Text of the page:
To solve this issue, the U.S. should have no-take areas in each habitat. This kind of solution will undoubtedly take careful planning, but it’s possible to protect 30 percent of each habitat with no-take areas.

Educate the Public

It isn’t enough to just have MPAs in place if the public doesn’t understand them or what their role is. The California Department of Fish and Wildlife has partnered with environmental organizations and other groups to take on the task at hand and properly educate those who are a threat to sea life — you. It’s important that you understand that oceans are essential to life on Earth, and it’s your responsibility to contribute to their preservation.

The California Department of Fish and Wildlife has invested in signage, community outreach and other efforts, but with limited resources, the state of California cannot enforce the MPA network along its entire coast. Oceans can be better protected with stronger penalties and stricter conservation laws, so these are more than necessary, along with other efforts.

There are also ways you can educate yourself. Go whale watching so that you can learn how to help the animals you visit in their natural habitat. Your tour guide will inform you about sea life and the oceans around you, which will make you want to do more to protect the planet. Choose a company that has strict guidelines, as you don’t want to interrupt natural habitats by feeding sea life, touching them or making too many trips.

Follow Protection Acts and Treaties

Since the high seas have no borders, more issues arise due to overfishing, which can cause the extinction and depletion of marine mammal species. The Marine Mammal Protection Act prohibits the import, export, sale and hunting of marine mammals within U.S. jurisdiction, with certain exceptions. This protects marine mammals from people on ecotourism holidays and keeps them from being hunted, captured or killed.

You will face stiff penalties if you are caught harassing wildlife — a good incentive to treat marine life and their homes with respect.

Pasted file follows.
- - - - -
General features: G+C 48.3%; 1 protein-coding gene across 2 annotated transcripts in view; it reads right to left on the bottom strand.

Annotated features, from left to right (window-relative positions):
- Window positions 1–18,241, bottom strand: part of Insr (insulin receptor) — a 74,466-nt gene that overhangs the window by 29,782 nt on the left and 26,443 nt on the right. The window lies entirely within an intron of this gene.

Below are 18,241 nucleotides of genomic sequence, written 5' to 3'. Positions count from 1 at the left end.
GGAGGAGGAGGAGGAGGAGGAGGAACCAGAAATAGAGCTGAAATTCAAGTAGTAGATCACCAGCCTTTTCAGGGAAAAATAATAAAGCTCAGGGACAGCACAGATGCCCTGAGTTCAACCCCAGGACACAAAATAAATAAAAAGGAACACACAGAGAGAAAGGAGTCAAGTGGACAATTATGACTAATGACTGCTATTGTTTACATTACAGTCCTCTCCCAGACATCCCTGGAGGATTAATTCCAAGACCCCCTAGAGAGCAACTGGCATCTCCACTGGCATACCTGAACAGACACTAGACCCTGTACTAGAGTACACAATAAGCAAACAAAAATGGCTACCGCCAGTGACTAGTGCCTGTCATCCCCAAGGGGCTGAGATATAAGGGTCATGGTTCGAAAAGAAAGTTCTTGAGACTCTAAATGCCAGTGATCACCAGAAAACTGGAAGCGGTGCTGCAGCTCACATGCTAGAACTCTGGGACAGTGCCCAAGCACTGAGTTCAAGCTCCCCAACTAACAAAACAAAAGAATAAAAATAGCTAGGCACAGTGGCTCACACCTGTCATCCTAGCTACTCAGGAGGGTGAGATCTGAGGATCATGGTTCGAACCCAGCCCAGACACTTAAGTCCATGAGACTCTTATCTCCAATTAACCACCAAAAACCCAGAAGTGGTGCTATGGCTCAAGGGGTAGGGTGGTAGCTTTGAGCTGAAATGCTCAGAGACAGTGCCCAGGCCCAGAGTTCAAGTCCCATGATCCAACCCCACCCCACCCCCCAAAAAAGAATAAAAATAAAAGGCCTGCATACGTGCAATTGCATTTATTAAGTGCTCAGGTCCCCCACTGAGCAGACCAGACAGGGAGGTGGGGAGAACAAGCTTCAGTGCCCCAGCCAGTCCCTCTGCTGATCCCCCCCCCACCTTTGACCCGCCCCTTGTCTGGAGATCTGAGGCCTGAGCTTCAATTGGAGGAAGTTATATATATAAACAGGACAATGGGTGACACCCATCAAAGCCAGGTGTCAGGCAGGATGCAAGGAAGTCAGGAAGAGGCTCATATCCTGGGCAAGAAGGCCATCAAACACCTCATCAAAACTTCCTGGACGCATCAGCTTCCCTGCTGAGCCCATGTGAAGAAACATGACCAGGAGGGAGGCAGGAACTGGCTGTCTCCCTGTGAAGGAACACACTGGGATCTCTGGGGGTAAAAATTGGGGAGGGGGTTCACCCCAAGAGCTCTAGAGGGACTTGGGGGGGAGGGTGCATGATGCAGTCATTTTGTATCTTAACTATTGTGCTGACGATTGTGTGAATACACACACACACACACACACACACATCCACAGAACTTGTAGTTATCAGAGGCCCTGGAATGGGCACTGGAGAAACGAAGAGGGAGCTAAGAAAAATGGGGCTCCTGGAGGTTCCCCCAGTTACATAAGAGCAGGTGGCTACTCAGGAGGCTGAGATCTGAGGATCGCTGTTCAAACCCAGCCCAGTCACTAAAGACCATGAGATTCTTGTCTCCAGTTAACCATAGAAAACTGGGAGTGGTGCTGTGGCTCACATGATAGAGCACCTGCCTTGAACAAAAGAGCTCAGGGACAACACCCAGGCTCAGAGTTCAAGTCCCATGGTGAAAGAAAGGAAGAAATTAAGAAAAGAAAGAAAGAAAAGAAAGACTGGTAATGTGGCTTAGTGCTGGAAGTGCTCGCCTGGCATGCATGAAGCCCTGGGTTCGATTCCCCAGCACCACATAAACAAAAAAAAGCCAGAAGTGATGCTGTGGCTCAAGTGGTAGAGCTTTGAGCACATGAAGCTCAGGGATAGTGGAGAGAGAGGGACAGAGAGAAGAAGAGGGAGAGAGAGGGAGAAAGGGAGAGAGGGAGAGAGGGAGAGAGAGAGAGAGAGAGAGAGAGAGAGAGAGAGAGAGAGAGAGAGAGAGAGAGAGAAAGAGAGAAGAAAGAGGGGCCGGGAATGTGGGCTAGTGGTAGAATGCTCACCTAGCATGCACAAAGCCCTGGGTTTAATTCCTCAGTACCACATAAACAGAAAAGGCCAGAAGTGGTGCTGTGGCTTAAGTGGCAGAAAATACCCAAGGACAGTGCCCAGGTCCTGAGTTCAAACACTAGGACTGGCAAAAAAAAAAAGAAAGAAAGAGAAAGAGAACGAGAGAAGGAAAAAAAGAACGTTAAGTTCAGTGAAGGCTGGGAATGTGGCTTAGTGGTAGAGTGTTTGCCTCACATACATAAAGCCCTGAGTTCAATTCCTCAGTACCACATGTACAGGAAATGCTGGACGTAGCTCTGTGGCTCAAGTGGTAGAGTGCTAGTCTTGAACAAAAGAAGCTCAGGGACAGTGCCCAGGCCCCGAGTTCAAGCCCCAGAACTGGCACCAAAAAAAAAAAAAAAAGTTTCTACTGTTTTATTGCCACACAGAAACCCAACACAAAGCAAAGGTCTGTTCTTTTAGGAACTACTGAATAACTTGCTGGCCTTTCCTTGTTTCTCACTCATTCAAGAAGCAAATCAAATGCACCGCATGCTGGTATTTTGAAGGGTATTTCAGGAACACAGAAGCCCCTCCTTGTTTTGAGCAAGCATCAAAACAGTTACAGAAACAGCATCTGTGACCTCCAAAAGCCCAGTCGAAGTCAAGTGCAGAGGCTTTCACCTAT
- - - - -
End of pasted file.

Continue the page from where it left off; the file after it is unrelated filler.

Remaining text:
The Marine Protection, Research and Sanctuaries Act, sometimes referred to as the Ocean Dumping Act, regulates dumping activities in oceans and other waters of the U.S. For years, dumping has made U.S. waters a marine garbage dump, but this act prohibits or strictly limits that kind of activity. In turn, it makes oceans safer to swim in for humans and marine life alike.

The United Nations Convention on the Law of the Sea treaty also regulates the conduct of business in oceans and other bodies of water and protects the ocean’s health and resources from overuse.

The Earth’s oceans and bodies of water around us depend on our protection. With proper education, protection acts and treaties, along with effective MPAs, better-protected waters are right around the corner. However, it will take a team effort to drive this initiative so that sea life can continue to be safe. Prevention is where it all begins, and with proper planning and regulation, it can be done. It’s simple — oceans are essential to life here on earth. Treat them as such.

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About the author

Jane Marsh

Starting from an early age, Jane Marsh loved all animals and became a budding environmentalist. Now, Jane works as the Editor-in-Chief of where she covers topics related to climate policy, renewable energy, the food industry, and more.